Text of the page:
Well, I still have chills and goosebumps whenever I think about that story.

I’m not going to summarize the movie. I watched it and I was horrified. When, decades later, a copy ended up on my desk to be catalogued, I took it, unaware what it was, and dropped it the moment I recognized the title. I did catalogue it, but I was sick in my stomach with the awakened terror. It’s a French movie, Eyes Without a Face (1960). I sincerely wish I had never watched it. Why exactly it had such a powerful effect on me I don’t fully understand, but it’s probably because it felt too close to real life. What happened in the film could easily happen in reality.

There are a few horror movies I love, among them a sensual horror-romance Cat People (1982), with David Bowie, Catherine Deneuve and Nastassja Kinski. Since I adore Coppola’s Dracula as well, it seems that if horror is diluted with romance, I can enjoy it. The romantic component isn’t always necessary, though. I’m a great admirer of Alfred Hitchcock’s opus, and I’ve watched all his movies more than once. Psycho, although disturbing, never made me feel terrified; Birds, despite my severe avian phobia, even less (and the love story in the background is lukewarm.) They both have a cathartic effect – it feels good to be a little bit scared, knowing all the time that we are, in fact, safe and sound.

Movies like Carrie, Friday 13th, or Halloween are just too frightening for me, although I could deal with this type of fear. Eyes Without a Face, on the other hand, left me scared and scarred for life.

Like every other genre, horror comes in all shapes and sizes, and while some are appealing to me, some others are not. Generally, I avoid it. That’s why I’m glad that my first encounter with horror after a long time was Priscilla Bettis’s story. It has reminded me that horror can be a good and satisfying read.

What are your favourite, or most scary, horror/Gothic/spooky books and movies?

About jfkaufmann

Not unlike my characters, I lead a double life: by day I'm a mother, a friend, a colleague, and the queen of my kitchen. When the moon rises, however, I shift into my other self and, as Queen of the Night, I reign the magical world of my imagination.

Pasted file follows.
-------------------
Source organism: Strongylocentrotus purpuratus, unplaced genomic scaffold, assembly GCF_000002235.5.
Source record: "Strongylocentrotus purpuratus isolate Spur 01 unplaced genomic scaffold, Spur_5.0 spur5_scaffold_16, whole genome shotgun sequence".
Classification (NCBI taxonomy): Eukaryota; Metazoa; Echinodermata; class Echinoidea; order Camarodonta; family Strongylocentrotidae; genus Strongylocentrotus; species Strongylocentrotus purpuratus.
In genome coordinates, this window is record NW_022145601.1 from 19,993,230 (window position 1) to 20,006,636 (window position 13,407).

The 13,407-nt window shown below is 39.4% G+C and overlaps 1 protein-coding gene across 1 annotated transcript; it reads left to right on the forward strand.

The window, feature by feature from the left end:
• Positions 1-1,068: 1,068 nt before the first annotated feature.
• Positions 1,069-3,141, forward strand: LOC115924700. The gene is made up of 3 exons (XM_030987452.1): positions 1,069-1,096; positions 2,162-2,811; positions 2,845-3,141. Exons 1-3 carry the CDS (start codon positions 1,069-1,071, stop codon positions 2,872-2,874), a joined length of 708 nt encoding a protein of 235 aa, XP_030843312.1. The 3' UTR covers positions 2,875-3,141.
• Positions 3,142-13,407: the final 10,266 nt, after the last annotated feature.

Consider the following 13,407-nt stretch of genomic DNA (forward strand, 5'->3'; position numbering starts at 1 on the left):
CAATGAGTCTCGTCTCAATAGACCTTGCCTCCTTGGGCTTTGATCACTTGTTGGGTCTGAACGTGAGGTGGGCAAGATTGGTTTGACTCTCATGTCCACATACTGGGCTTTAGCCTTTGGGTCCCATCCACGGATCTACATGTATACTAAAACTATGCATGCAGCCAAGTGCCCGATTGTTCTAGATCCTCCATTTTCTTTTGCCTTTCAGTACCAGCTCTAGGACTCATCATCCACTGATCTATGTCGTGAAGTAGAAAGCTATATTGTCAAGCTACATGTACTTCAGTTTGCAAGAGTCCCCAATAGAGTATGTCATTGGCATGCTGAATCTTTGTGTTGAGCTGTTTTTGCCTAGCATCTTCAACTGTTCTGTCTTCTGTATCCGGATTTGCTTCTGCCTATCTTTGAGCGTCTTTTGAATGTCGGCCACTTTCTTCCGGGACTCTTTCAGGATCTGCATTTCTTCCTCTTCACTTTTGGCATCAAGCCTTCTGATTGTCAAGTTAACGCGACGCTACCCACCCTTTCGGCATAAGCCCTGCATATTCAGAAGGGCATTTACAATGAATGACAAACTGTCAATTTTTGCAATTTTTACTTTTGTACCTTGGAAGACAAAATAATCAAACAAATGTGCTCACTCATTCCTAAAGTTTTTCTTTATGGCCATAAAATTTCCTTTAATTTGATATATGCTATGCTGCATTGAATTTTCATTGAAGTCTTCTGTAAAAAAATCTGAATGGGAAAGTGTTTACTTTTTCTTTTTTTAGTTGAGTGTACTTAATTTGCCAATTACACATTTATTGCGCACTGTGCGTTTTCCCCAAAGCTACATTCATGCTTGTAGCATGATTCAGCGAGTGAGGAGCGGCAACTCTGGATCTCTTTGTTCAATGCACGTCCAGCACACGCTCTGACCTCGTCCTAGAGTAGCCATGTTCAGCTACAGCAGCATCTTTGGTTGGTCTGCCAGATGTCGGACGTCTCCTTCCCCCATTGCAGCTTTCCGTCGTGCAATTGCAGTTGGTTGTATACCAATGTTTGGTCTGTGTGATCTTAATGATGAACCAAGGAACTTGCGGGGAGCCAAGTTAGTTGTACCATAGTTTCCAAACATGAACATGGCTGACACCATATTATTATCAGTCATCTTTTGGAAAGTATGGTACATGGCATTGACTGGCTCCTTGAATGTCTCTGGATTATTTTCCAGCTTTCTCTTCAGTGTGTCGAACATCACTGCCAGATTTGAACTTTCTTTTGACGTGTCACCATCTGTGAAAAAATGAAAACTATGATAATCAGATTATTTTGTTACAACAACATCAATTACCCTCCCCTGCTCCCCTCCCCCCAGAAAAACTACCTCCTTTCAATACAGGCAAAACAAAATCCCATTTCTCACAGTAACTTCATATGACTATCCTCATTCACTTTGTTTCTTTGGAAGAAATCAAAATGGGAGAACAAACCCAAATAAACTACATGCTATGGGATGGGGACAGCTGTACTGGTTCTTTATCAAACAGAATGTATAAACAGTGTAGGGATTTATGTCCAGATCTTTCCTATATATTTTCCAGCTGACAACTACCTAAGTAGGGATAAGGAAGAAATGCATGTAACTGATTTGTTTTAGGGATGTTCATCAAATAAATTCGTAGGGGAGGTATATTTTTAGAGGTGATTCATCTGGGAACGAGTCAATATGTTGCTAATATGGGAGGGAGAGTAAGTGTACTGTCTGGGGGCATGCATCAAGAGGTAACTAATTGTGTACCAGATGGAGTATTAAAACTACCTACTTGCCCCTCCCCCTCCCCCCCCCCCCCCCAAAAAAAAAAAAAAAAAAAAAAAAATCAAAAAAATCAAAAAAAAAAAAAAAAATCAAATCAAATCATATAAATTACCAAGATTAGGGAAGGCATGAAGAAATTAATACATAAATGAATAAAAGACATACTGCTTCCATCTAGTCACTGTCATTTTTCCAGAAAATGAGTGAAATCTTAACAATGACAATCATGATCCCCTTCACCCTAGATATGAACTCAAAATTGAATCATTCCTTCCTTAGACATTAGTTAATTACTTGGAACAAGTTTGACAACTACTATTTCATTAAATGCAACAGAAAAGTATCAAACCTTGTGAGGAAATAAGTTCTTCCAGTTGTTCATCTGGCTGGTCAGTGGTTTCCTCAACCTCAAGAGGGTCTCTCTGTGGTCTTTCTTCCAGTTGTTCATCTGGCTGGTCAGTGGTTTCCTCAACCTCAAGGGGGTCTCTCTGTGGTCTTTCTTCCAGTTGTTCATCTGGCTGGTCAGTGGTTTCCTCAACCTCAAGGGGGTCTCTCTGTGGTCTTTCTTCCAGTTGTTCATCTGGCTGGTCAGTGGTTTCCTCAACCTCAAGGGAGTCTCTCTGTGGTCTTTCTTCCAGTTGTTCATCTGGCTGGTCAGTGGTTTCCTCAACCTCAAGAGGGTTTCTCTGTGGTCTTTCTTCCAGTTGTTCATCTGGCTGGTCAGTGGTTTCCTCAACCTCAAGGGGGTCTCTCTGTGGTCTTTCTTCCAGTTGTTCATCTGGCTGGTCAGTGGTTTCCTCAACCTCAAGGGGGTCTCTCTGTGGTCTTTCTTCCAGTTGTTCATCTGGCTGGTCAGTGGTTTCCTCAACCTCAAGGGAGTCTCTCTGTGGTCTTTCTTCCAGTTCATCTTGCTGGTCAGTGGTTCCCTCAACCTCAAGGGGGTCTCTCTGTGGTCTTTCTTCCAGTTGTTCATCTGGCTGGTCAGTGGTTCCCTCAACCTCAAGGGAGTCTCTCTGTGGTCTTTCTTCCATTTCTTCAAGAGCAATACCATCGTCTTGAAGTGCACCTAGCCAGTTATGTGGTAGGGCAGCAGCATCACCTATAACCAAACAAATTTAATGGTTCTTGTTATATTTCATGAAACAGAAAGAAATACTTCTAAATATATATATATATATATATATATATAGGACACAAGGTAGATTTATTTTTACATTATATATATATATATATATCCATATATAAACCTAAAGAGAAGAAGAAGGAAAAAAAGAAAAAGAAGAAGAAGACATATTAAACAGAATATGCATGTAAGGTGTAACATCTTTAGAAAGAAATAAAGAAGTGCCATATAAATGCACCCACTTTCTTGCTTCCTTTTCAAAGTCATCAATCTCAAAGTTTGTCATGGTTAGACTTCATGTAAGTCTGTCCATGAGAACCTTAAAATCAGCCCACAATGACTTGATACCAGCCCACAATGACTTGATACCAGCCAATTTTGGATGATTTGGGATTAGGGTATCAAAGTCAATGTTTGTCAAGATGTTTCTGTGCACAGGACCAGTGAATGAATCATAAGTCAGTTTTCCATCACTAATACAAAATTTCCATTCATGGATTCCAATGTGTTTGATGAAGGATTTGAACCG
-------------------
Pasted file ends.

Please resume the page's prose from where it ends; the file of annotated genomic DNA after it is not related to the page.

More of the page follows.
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10 Responses to A Short Journey to Horror Fiction

  1. I used to have more tolerance for blood & gore type horror. Now I avoid it. I prefer more subtle, creepy horror. My favourite story of that type is “The Willows” by Algernon Blackwood. A book that just came to mind is The House Next Door by Anne Rivers Siddons. I think I prefer horrors with point of view characters that are relatable, rather than deviant types. Creepy things happening to relatively nice people can be engaging, whereas being drawn into the mind of someone who enjoys doing awful things is repellent.
    And I agree, Priscilla’s story is unsettling, in a good way!

    Liked by 1 person

  2. JP McLean says:

    I too was traumatized by horror stories when I was young – in my case movies. I still remember a few choice scenes I’d rather forget. To this day, if I watch a horror movie, I need to have a pillow handy to hide behind.

    Liked by 1 person

    • jfkaufmann says:

      Such early experiences could leave everlasting impressions. If I read and watched them now for the first time, I believe they wouldn’t traumatize me that much. Or I would simply stop reading/watching when they became too uncomfortable. Why I didn’t do that back then, I have no idea.

      Liked by 2 people

  3. I’m tickled pink that you read and reviewed my story and that you liked it as a typically non-horror reader.:-) I like extreme horror, but I like quiet horror, too. Wuthering Heights and Cat People are both fabulous! Last year I read It Will Just Be Us by Jo Kaplan which is a contemporary Gothic, quiet horror story that I loved. You might enjoy that one.

    Liked by 1 person